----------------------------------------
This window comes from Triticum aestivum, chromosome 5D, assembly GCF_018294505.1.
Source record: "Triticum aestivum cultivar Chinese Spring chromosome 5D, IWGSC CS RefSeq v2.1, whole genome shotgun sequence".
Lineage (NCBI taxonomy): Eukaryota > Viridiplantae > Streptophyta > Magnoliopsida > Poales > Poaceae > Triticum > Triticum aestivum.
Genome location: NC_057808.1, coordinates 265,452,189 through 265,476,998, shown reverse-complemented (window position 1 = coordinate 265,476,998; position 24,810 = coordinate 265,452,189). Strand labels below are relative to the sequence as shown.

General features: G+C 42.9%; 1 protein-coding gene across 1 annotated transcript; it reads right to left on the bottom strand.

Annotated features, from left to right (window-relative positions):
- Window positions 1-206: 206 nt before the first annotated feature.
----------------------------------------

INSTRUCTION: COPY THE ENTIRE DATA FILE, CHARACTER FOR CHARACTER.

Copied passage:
This window comes from Triticum aestivum, chromosome 5D, assembly GCF_018294505.1.
Source record: "Triticum aestivum cultivar Chinese Spring chromosome 5D, IWGSC CS RefSeq v2.1, whole genome shotgun sequence".
Lineage (NCBI taxonomy): Eukaryota > Viridiplantae > Streptophyta > Magnoliopsida > Poales > Poaceae > Triticum > Triticum aestivum.
Genome location: NC_057808.1, coordinates 265,452,189 through 265,476,998, shown reverse-complemented (window position 1 = coordinate 265,476,998; position 24,810 = coordinate 265,452,189). Strand labels below are relative to the sequence as shown.

General features: G+C 42.9%; 1 protein-coding gene across 1 annotated transcript; it reads right to left on the bottom strand.

Annotated features, from left to right (window-relative positions):
- Window positions 1-206: 206 nt before the first annotated feature.